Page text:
SEATTLE -- Flushed with success from its earlier recycling ventures, Seattle is moving into a new field: toilets.
The Emerald City is sending 200 used potties to Auce, Latvia, where they are to be used in a hospital. The unusual shipment was engineered by Mike Jansevics, a Latvian emigre who now lives in Shelton, Wash.
At his urging, the International Rotary Club is planning to renovate a three-story office building in Auce (pronounced ow-seh) for a hospital.
The not-really-portable potties were collected by the Seattle Water Department, which has begun paying commercial building owners $135 for each water-guzzling toilet replaced with a water-stingy one.
The department figured it would save money by avoiding or deferring the cost of building a new reservoir. To qualify for the rebate, a retiring toilet has to be flushed more than 30 times a day.
The used toilets have been piling up at the rate of 1,500 per year, said Al Dietemann, head of the rebate program.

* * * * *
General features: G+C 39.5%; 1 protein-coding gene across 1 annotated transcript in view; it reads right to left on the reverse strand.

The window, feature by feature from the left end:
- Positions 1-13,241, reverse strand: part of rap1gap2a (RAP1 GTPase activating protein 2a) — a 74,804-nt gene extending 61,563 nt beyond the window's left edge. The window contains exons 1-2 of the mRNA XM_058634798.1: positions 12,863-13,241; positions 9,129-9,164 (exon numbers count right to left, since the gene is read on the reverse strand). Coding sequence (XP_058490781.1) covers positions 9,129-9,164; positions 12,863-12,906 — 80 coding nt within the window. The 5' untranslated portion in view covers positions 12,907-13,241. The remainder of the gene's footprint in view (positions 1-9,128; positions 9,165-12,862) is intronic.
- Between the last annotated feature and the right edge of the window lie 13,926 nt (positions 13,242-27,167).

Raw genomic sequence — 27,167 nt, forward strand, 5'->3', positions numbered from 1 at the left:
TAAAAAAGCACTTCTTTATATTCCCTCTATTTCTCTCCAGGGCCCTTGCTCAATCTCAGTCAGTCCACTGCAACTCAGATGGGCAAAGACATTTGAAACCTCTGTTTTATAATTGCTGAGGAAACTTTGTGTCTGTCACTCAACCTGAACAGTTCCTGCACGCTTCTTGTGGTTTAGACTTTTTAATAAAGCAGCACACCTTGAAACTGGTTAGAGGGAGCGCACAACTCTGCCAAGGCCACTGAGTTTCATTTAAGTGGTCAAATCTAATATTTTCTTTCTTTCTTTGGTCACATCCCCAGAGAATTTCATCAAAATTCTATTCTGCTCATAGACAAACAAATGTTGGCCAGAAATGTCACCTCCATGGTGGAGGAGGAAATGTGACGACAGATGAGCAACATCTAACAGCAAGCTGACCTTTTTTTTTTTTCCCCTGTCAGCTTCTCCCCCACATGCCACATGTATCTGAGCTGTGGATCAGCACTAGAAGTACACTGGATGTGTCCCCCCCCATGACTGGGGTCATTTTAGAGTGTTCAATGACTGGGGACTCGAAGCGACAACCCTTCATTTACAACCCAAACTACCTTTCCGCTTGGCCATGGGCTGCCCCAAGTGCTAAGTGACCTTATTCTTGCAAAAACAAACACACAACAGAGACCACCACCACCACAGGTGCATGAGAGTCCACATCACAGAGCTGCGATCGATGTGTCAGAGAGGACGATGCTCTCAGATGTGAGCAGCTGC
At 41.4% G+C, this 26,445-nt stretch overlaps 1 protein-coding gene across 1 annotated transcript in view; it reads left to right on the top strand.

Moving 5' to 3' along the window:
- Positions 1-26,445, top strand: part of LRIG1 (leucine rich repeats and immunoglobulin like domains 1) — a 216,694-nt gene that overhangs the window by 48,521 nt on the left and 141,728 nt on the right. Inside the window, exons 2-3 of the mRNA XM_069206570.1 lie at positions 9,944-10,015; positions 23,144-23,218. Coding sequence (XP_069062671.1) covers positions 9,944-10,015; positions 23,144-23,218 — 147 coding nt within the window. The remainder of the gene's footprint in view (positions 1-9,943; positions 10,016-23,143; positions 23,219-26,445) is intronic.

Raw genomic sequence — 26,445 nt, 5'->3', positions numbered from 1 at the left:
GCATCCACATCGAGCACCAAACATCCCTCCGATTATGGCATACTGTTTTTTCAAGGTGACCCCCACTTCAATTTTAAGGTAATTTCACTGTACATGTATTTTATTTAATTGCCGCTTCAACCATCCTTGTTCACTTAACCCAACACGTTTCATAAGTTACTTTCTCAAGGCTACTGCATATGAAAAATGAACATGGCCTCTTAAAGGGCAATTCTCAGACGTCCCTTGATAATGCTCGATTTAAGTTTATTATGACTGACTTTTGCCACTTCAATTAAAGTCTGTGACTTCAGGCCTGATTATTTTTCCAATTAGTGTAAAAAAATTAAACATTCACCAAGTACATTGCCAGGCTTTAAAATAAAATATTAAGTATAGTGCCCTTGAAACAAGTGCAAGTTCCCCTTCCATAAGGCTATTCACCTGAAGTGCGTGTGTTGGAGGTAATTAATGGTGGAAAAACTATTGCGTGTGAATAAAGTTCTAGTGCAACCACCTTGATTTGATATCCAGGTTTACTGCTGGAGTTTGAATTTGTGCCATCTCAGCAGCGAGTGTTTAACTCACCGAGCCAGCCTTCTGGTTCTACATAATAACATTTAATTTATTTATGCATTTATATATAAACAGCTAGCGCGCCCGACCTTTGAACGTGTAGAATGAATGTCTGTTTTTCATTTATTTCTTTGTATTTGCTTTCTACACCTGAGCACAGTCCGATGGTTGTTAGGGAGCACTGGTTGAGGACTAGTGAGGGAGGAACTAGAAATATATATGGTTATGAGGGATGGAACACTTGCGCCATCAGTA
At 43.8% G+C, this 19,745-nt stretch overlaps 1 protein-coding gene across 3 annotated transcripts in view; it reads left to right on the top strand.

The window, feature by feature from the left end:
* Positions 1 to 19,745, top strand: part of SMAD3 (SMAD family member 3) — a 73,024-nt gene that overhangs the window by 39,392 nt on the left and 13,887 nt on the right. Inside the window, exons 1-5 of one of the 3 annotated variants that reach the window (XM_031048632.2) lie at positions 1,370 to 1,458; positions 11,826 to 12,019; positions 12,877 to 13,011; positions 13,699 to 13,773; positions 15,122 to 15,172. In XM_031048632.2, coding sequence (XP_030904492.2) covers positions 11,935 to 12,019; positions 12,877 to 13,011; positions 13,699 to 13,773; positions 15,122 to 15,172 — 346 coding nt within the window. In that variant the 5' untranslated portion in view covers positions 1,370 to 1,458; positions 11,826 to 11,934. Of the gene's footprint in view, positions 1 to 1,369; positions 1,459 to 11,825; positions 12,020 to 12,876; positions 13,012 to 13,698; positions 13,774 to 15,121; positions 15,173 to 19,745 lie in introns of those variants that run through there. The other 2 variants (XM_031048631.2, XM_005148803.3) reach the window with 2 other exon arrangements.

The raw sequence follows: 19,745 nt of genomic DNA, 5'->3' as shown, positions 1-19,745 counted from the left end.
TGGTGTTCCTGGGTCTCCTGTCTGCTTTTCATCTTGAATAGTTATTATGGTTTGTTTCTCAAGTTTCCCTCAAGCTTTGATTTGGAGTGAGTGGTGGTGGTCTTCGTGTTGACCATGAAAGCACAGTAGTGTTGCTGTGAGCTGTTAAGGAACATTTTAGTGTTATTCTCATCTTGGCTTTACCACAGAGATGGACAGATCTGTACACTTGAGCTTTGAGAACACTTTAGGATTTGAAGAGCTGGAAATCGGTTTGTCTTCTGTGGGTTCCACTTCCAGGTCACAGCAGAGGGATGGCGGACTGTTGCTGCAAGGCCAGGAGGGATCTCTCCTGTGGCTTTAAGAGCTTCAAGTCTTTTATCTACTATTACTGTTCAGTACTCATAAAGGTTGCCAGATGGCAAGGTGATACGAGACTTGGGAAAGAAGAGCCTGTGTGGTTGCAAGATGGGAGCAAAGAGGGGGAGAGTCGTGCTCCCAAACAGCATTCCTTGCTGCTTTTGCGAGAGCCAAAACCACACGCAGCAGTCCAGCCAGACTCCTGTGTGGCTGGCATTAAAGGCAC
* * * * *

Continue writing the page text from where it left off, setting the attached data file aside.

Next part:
"We didn't concentrate on how we'd dispose of them," said Mr. Dietemann. Plumbers were breaking them up and tossing the pieces in the trash, and that seemed a waste to Mr. Dietemann.
He placed an ad in a catalog for industrial materials, offering the toilets to developing countries. He got one call from a Chinese entrepreneur who apparently couldn't afford the shipping costs.
Mr. Jansevics heard about the ad from a fellow Rotarian, got government help with the shipping, and the Latvian deal was done.
It was the latest of a series of creative moves for the hospital.
The building is to be donated by Latvian's regional government, Mr. Jansevics said, and he has scrounged 50 beds from Vancouver Island. Swedish and American doctors will train the hospital staff.
The toilets were shipped from Seattle beginning last week.
"Like they say," Mr. Dietemann said with a chuckle, "one man's trash is another's treasure."